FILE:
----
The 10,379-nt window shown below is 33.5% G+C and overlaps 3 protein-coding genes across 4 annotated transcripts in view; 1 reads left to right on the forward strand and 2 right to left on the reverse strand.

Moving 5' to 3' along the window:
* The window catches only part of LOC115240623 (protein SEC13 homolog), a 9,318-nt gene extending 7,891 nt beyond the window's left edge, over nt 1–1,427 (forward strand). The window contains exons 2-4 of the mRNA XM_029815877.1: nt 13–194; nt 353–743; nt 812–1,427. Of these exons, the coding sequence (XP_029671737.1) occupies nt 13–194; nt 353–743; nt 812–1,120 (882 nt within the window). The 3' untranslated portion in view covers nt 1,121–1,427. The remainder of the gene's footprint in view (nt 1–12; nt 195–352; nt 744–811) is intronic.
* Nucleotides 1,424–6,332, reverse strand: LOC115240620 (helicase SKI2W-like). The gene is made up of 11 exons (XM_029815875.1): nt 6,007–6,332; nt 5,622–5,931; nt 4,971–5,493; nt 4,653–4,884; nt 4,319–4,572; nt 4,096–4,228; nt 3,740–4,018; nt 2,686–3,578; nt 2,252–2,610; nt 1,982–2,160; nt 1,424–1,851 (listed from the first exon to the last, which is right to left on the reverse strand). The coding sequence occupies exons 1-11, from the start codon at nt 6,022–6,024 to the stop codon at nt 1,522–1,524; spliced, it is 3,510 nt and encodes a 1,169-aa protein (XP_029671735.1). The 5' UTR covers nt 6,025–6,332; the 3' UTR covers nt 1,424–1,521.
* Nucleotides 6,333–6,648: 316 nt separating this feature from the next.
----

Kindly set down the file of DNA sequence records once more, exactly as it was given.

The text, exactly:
The 10,379-nt window shown below is 33.5% G+C and overlaps 3 protein-coding genes across 4 annotated transcripts in view; 1 reads left to right on the forward strand and 2 right to left on the reverse strand.

Moving 5' to 3' along the window:
* The window catches only part of LOC115240623 (protein SEC13 homolog), a 9,318-nt gene extending 7,891 nt beyond the window's left edge, over nt 1–1,427 (forward strand). The window contains exons 2-4 of the mRNA XM_029815877.1: nt 13–194; nt 353–743; nt 812–1,427. Of these exons, the coding sequence (XP_029671737.1) occupies nt 13–194; nt 353–743; nt 812–1,120 (882 nt within the window). The 3' untranslated portion in view covers nt 1,121–1,427. The remainder of the gene's footprint in view (nt 1–12; nt 195–352; nt 744–811) is intronic.
* Nucleotides 1,424–6,332, reverse strand: LOC115240620 (helicase SKI2W-like). The gene is made up of 11 exons (XM_029815875.1): nt 6,007–6,332; nt 5,622–5,931; nt 4,971–5,493; nt 4,653–4,884; nt 4,319–4,572; nt 4,096–4,228; nt 3,740–4,018; nt 2,686–3,578; nt 2,252–2,610; nt 1,982–2,160; nt 1,424–1,851 (listed from the first exon to the last, which is right to left on the reverse strand). The coding sequence occupies exons 1-11, from the start codon at nt 6,022–6,024 to the stop codon at nt 1,522–1,524; spliced, it is 3,510 nt and encodes a 1,169-aa protein (XP_029671735.1). The 5' UTR covers nt 6,025–6,332; the 3' UTR covers nt 1,424–1,521.
* Nucleotides 6,333–6,648: 316 nt separating this feature from the next.